BIRD LIFE THROUGHOUT THE YEAR
we can see the garden of "the Wakes," and the paddock or park-like meadow behind it, also the south side of the house. Descending by the slippery chalk path called "the zig-zag," which was made in White's time, the hour or more which remains is spent in a stroll to Woolmer, where we hope to see something of the forest so often mentioned by White. The road is one of the two "rocky, hollow lanes" referred to by him as being amongst the singularities of Selborne, the other, to Alton, being now disused. On each side are high banks of loose, white freestone, amongst which the ivy and the roots of trees twist curiously about and the fronds of the polypody and shield fern fill every little hollow formed by the overhanging bank. Presently the "forest," so-called, comes in sight, a bare, heathery waste, stretching away towards Hindhead, and much modified, we believe, since the date of our visit by its adaptation to the purposes of military training. Some of its large ponds or meres, to which ospreys, long-legged stilt-plovers, and other rarities used to come, are drained; others still remain. A walk of five miles to Alton concludes our pilgrimage. In the fields are great piles of hop-poles, ready for use again next season. The poor people still, as in White's time, "enjoy a second harvest in September by hop-picking."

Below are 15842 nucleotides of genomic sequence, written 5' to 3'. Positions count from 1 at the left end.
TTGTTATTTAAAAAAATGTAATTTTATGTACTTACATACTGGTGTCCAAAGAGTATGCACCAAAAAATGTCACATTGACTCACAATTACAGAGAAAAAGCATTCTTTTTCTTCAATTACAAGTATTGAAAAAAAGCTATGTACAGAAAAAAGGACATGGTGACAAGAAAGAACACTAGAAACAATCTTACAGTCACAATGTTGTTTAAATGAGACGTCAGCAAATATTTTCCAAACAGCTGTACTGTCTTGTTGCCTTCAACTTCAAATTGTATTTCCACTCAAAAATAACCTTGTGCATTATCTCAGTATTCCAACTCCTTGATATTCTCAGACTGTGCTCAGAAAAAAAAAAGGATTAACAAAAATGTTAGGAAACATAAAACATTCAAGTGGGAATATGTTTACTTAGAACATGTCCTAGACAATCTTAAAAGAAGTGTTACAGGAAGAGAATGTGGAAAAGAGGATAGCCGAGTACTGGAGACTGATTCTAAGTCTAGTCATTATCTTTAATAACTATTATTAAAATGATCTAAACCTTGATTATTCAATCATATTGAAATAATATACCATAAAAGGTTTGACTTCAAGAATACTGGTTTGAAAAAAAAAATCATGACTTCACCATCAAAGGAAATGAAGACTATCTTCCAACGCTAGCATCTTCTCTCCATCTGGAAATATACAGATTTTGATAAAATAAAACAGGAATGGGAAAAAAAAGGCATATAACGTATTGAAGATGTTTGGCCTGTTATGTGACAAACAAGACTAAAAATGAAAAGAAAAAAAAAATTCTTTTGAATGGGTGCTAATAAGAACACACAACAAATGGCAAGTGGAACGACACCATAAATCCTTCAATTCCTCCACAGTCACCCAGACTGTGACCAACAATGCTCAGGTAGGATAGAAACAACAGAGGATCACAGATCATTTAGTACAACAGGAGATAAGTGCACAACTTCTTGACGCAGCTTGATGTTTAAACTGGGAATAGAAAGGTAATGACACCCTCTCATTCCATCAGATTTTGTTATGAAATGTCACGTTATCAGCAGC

White was the first of that school of British out-door naturalists who, as close observers of birds and their